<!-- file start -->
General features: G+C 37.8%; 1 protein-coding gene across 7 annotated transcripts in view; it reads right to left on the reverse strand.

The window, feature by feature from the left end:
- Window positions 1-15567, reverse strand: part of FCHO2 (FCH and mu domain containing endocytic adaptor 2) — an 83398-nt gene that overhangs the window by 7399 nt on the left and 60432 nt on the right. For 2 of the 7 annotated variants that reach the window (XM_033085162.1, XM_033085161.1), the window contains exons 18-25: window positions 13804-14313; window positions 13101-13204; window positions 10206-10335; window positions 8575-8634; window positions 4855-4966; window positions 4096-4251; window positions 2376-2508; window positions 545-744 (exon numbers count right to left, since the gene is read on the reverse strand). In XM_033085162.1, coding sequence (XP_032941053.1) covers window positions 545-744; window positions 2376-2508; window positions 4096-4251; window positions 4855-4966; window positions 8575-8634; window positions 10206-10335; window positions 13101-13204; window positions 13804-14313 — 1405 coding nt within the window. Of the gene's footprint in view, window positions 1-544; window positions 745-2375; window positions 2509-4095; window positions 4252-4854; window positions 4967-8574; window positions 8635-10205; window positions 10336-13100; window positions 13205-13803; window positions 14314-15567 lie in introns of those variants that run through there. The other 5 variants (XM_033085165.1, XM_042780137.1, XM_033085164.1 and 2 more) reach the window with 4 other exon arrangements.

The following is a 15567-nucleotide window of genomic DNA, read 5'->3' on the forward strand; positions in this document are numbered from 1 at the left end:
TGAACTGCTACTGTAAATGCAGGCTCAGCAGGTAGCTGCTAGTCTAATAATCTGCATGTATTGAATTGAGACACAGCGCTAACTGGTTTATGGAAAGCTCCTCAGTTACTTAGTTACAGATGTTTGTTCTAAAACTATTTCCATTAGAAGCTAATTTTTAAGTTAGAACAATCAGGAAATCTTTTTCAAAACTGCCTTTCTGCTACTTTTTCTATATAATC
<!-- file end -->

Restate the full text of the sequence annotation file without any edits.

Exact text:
General features: G+C 37.8%; 1 protein-coding gene across 7 annotated transcripts in view; it reads right to left on the reverse strand.

The window, feature by feature from the left end:
- Window positions 1-15567, reverse strand: part of FCHO2 (FCH and mu domain containing endocytic adaptor 2) — an 83398-nt gene that overhangs the window by 7399 nt on the left and 60432 nt on the right. For 2 of the 7 annotated variants that reach the window (XM_033085162.1, XM_033085161.1), the window contains exons 18-25: window positions 13804-14313; window positions 13101-13204; window positions 10206-10335; window positions 8575-8634; window positions 4855-4966; window positions 4096-4251; window positions 2376-2508; window positions 545-744 (exon numbers count right to left, since the gene is read on the reverse strand). In XM_033085162.1, coding sequence (XP_032941053.1) covers window positions 545-744; window positions 2376-2508; window positions 4096-4251; window positions 4855-4966; window positions 8575-8634; window positions 10206-10335; window positions 13101-13204; window positions 13804-14313 — 1405 coding nt within the window. Of the gene's footprint in view, window positions 1-544; window positions 745-2375; window positions 2509-4095; window positions 4252-4854; window positions 4967-8574; window positions 8635-10205; window positions 10336-13100; window positions 13205-13803; window positions 14314-15567 lie in introns of those variants that run through there. The other 5 variants (XM_033085165.1, XM_042780137.1, XM_033085164.1 and 2 more) reach the window with 4 other exon arrangements.

The following is a 15567-nucleotide window of genomic DNA, read 5'->3' on the forward strand; positions in this document are numbered from 1 at the left end:
TGAACTGCTACTGTAAATGCAGGCTCAGCAGGTAGCTGCTAGTCTAATAATCTGCATGTATTGAATTGAGACACAGCGCTAACTGGTTTATGGAAAGCTCCTCAGTTACTTAGTTACAGATGTTTGTTCTAAAACTATTTCCATTAGAAGCTAATTTTTAAGTTAGAACAATCAGGAAATCTTTTTCAAAACTGCCTTTCTGCTACTTTTTCTATATAATC